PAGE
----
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Thread: HVX bootcamp DVD 2 disk set
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10-09-2006 07:26 PM.
11-28-2006 05:47 PM
When I first received the DVD set I was impressed with the quality of the product right away. The case and the physical discs themselves were very professional and it was obvious that some dollars were spent to make them that way. Professional print and duplication won't help me work the HVX, but it's nice to know that Barry and others involved took the project seriously. That seriousness and attention to detail was carried throughout.
Organization and DVD quality--
The DVD menu's are professional, with animated backdrops and upbeat music are far from boring. (was the audio from SonicFire?) There's variety among the menus and it's not the same image over and over again. Again, won't help me use the HVX, but it sure is purty. The content is organized and the level at which you can drill into the segments is well thought out. Not only can you choose which segment you want to watch, but you can break that down further to pick exactly what you want to review. Let's say you watched the discs once and then wanted to go back and review that section on Master Pedestal, no problem. Just pop in disc 1, select "Scene File Settings Menu", chapters, and scroll over to "Master Pedestal". Taking the time to break the material down like that and making it easy to access takes this from a "great to watch once" DVD to a "keep it handy for reference and look at it lots" item. While we're talking about the organization of the DVD's there was one thing I found odd. DVD 1 starts with "Scene File Settings Menu" and is followed up by "Recording Setup Menu" and "Remaining Menus". DVD 2 has "Camera Tour", "MCR Menus" and "Scene File Examples". I'm sure there was good reasoning for the layout, but it would have seemed to make more sense if "Camera Tour" came first and if the two segments on Scene Files were on the same disc. No big deal, but if you read this before watching for the first time, you may want to start with Camera Tour on disc 2. Once you've navigated to the section you want to watch you'll notice that the editing is also very good. The bulk of the time Barry is explaining the camera and settings in a studio and here is what you see. Barry, an HVX and a Dell laptop in front of an HD Bootcamp banner. I love the HVX and I love Barry, but I couldn't watch that for the three plus hours that the DVD's contain. Thankfully, the footage has had a lot of extras cut in. Sample footage, the camera menu, different angles, helpful text on screen and trippy tie died transitions keep things from getting dull. (not that listening to Barry talk about the HVX could ever be dull ; )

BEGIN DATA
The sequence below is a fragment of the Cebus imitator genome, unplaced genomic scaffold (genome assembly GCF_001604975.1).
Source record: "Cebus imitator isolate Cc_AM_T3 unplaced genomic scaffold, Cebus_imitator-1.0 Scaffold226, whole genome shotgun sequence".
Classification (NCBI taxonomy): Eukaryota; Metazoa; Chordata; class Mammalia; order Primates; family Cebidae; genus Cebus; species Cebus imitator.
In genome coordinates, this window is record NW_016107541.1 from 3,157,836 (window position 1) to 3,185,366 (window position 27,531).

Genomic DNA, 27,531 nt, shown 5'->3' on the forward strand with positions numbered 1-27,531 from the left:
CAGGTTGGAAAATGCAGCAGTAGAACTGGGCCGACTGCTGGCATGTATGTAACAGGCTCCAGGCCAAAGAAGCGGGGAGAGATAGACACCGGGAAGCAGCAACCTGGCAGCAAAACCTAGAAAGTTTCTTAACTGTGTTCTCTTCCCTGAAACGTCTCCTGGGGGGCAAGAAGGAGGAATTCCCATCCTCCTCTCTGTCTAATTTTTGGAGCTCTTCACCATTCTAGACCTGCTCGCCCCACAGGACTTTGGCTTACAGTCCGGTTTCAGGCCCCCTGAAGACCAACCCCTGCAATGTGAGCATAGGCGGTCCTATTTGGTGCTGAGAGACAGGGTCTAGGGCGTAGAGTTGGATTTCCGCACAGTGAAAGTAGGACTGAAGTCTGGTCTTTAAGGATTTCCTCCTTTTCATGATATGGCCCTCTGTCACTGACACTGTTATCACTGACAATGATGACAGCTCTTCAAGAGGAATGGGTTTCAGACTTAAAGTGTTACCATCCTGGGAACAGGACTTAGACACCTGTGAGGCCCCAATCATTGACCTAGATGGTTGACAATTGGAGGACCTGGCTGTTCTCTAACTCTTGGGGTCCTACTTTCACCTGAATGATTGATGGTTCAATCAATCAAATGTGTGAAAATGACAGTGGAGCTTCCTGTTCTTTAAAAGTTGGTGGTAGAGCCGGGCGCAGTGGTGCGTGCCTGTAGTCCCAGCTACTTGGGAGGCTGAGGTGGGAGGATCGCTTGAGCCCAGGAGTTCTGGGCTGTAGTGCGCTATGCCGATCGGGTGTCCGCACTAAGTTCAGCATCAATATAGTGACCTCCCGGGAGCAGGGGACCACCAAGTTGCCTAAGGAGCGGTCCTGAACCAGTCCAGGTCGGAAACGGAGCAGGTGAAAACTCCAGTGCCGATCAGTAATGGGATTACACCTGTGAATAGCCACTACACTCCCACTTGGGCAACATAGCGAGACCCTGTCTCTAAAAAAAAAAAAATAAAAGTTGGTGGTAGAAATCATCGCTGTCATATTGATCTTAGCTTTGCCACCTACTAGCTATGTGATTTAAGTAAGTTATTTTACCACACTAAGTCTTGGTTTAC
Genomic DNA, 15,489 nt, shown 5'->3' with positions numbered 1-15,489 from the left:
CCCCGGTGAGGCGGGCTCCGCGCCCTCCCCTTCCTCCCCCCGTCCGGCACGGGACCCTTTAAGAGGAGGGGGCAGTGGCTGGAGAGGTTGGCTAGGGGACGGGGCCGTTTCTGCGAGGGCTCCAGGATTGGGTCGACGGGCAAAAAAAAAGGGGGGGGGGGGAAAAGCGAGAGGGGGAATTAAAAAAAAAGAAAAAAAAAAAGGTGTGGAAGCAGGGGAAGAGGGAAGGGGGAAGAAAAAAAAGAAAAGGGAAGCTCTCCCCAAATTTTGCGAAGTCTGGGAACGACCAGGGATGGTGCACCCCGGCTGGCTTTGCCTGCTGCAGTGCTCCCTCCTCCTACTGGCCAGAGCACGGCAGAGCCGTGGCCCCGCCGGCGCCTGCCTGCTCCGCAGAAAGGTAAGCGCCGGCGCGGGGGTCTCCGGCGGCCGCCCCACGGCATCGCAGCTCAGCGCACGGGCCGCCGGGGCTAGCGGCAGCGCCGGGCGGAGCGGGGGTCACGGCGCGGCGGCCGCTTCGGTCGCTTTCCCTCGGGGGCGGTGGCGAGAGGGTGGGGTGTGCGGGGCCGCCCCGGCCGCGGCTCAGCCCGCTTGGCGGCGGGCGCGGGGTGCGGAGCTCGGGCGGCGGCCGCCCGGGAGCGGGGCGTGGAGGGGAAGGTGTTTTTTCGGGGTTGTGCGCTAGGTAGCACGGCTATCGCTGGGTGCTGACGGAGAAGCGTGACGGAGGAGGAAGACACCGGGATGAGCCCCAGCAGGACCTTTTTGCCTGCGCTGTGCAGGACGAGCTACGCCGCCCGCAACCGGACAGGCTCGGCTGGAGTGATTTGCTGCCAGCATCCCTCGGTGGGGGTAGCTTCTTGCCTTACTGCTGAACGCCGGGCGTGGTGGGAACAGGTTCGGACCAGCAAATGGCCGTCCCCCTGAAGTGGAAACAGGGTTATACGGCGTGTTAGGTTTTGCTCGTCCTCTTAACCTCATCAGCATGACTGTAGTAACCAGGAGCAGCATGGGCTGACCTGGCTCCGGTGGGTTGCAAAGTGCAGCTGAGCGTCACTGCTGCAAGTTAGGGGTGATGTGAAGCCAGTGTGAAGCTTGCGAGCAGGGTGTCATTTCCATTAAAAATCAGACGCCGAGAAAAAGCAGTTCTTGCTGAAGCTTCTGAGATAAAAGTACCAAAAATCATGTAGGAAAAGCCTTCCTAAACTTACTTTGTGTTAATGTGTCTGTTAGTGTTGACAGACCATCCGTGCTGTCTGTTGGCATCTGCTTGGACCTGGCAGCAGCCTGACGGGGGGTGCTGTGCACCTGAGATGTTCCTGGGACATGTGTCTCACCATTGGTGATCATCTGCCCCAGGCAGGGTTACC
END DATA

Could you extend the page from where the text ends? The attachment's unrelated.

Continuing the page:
Great organization and fancy editing wouldn't be worth much if you didn't learn anything now would it. Throughout both DVD's you'll hear Barry go into very detailed explanations about what each setting on the HVX does and why you would or wouldn't use it. From my memory (and notes) of HD bootcamp in Vegas Barry adds a LOT into the presentation that he must not have had time for there. It's amazing that the DVD's go for over three hours because man does he talk fast. At first I was wishing he would slow down because I was having to pause and think about what was said or take a note, but as time went on I was glad he went quickly because there is just SO much to cover for this camera. Every single setting is covered and I don't think there were any rocks left unturned.
Even all the scene files provided in Barry's book and on the HVC cd are on here, with a reference image and all settings. With all this content to cover and with so many granular settings it would be easy to talk over the average persons head or bore someone with experience who already understands the difference between 3.2k and 5.6k color temperatures. I thought Barry did a nice job balancing the level at which he was speaking; he explains enough that those newer to the game won't be lost and those who've been around for awhile will still find nuggets of value. Obviously, if someone were extremely well versed in the DVX they wouldn't benefit as much as someone who had never used either the DVX or HVX. However; this is when I go back to the detail put into the menus, even someone familiar with Panny cameras could use these DVD's as a reference tool to learn about a specific function or feature.